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Sabine Hossenfelder asks: Whatever happened to life on Venus?

a photo of Venus's swirling atmosphere of reddish brown clouds.

Remember the phosphine uproar? Sabine Hossenfelder offers some background:

Phosphine is a molecule made of one phosphorus and three hydrogen atoms. On planets like Jupiter and Saturn, pressure and temperature are so high that phosphine can form by coincidental chemical reactions, and indeed phosphine has been observed in the atmosphere of these two planets. On planets like Venus, however, the pressure isn’t remotely large enough to produce phosphine this way.

And the only other known processes to create phosphine are biological. On Earth, for example, which in size and distance to the Sun isn’t all that different to Venus, the only natural production processes for phosphine are certain types of microbes. Lest you think this means that phosphine is somehow “good for life”, I should add that the microbes in question live without oxygen. Indeed, phosphine is toxic for forms of life that use oxygen, which is most of life on earth. In fact, phosphine is used in the agricultural industry to kill rodents and insects.

Sabine Hossenfelder, “Whatever happened to Life on Venus?” at BackRe(Action) (March 20, 2021)

Anyway, the researchers were convinced they had found phosphine, therefore maybe life or past life. So what happened?

Well, briefly, there were inconsistencies between the measurements from two telescopes and they had not processed the data correctly. Still, with corrections, there was a tiny bit of phosphine, “something between 1 and 4 parts per billion.” But then,

It was not only that finding phosphine was surprising, not finding sulphur dioxide was not normal either; it had been detected many times in the atmosphere of Venus in amounts about 10 times higher than what the phosphine-discovery study claimed it was.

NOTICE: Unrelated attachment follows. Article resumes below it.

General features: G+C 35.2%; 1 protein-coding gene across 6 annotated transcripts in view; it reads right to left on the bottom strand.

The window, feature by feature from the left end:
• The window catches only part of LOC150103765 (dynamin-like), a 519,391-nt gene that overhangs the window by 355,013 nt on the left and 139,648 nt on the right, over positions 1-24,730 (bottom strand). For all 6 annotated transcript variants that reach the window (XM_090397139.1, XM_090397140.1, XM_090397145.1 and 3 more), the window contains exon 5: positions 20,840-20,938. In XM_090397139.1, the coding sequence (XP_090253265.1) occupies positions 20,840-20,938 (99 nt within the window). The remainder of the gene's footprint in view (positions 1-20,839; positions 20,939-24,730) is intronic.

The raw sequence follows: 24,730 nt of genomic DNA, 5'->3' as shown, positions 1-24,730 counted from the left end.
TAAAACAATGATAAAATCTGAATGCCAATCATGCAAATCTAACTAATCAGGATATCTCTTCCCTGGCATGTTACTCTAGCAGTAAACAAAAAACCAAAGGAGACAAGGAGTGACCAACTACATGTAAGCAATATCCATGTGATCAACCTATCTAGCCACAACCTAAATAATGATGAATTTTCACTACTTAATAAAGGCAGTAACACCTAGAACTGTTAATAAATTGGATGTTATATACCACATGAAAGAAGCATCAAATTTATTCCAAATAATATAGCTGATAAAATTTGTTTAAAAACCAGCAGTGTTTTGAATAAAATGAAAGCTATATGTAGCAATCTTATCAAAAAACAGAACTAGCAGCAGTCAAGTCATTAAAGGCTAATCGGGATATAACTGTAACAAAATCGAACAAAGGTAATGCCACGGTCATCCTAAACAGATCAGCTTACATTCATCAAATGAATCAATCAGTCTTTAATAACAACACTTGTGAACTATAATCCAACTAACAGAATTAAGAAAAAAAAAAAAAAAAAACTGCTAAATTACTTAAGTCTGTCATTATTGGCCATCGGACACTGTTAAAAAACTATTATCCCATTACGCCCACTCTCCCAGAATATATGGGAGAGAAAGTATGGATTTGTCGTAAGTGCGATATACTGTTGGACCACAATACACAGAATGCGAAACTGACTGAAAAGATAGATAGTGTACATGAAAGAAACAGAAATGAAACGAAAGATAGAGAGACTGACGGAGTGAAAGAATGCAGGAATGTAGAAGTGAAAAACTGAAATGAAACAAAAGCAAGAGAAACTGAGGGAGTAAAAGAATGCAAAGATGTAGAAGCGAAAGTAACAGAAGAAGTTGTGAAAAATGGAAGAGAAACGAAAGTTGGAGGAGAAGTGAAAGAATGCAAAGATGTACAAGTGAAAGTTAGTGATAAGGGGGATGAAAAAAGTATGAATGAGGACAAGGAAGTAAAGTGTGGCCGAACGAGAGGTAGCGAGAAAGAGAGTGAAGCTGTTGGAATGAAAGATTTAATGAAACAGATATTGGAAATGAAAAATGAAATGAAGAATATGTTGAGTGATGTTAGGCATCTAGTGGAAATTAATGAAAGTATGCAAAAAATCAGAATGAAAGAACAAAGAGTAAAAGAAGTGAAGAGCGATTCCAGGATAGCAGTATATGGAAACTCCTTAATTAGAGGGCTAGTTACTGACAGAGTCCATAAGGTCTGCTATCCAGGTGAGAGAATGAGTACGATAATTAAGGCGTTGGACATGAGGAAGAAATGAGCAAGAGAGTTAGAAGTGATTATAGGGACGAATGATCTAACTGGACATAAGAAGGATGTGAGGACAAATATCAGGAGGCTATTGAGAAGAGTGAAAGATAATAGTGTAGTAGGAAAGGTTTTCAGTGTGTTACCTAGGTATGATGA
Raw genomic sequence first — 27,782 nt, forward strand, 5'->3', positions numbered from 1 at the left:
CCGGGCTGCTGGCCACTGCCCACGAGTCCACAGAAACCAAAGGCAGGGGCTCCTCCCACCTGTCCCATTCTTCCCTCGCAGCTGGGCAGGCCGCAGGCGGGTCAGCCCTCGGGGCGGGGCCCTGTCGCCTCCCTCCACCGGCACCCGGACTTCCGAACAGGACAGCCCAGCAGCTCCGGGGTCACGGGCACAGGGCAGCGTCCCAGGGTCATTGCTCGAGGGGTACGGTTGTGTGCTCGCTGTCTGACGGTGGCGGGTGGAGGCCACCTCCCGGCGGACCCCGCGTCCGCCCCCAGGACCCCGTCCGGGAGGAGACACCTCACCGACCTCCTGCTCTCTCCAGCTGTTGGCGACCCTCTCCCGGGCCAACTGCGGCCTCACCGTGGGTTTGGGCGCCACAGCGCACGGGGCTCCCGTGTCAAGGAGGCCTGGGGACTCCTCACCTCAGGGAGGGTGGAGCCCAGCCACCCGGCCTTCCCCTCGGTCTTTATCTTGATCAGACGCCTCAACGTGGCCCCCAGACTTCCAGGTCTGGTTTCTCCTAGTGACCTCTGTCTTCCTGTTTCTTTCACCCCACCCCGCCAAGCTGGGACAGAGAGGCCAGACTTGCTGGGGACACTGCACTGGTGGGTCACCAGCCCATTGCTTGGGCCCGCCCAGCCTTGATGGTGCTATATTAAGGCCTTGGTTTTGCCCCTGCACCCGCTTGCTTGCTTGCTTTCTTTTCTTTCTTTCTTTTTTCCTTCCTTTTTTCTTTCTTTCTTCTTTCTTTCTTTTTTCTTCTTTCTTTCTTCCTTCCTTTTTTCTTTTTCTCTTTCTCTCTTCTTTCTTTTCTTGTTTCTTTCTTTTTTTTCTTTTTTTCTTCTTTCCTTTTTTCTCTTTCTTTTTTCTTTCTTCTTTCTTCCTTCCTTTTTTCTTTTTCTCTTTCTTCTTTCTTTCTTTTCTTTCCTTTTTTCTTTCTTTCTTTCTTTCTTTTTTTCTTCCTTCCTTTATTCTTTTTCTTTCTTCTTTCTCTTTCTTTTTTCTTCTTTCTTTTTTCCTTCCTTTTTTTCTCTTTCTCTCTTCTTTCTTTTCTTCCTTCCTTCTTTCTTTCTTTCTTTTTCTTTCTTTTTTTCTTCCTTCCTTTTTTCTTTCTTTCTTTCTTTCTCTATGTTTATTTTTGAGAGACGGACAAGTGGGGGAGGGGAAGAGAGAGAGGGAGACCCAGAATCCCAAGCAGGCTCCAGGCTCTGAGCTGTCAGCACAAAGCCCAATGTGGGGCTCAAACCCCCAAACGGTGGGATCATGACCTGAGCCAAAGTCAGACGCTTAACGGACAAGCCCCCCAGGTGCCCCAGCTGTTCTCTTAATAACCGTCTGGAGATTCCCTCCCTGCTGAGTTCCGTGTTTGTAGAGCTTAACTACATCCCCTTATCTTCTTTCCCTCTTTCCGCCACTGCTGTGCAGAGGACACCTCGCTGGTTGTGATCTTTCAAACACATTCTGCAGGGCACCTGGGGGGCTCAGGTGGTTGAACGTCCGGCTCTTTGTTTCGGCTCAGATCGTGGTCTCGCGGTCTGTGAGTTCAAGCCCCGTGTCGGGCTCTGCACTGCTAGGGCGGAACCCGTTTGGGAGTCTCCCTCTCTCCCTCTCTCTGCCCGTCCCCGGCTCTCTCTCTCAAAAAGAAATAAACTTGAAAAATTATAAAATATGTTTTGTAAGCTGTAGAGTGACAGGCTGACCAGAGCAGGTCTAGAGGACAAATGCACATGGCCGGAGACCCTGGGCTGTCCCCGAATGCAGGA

Already in October last year, a paper came out that argued there’s no signal at all in the data, and that said the original study used an overly complicated twelve parameter fit that fooled them into seeing something where there was nothing. This criticism has since been published in a peer reviewed journal. And by the end of January another team put out two papers in which they pointed out several other problems with the original analysis.

Sabine Hossenfelder, “Whatever happened to Life on Venus?” at BackRe(Action) (March 20, 2021)

Hossenfelder ends by reminding us, re phosphine on Venus, that “ absence of evidence is not evidence of absence.” True, but that’s just a corollary of the fact that one can’t prove a negative. No, we can’t but that doesn’t prevent us from drawing reasonable conclusions. The proverb has been used to cover far too many situations where a more realistic conclusion would be “There is no particular reason to believe this.”

See also: Sabine Hossenfelder Reassures Us That Schrodinger’s Cat Is Still Not Dead. Hossenfelder: It’s no secret that I myself am signed up to superdeterminism, which means that the measurement outcome is partly determined by the measurement settings. In this case, the cat may start out in a superposition, but by the time you measure it, it has reached the state which you actually observe. So, there is no sudden collapse in superdeterminism, it’s a smooth, deterministic, and local process.


Remember “ET!” space junk ‘Oumuamua? A conventional explanation is now offered: Nitrogen ice from Pluto. It’s curious how folklore can prevail for ages in science as long as it has a naturalistic origin. Maybe Top People shouldn’t count on everyone just forgetting that now.

Modeling may be helpful in guessing about distant stars, but it shouldn't be used when real measurements and real experience are available. (As in epidemics.) With Mars and Venus, we've sent some mechanical explorers to gather real measurements, and we CAN send more explorers to answer further questions. We don't need to speculate about spectra for Earth and its nearest neighbors. polistra

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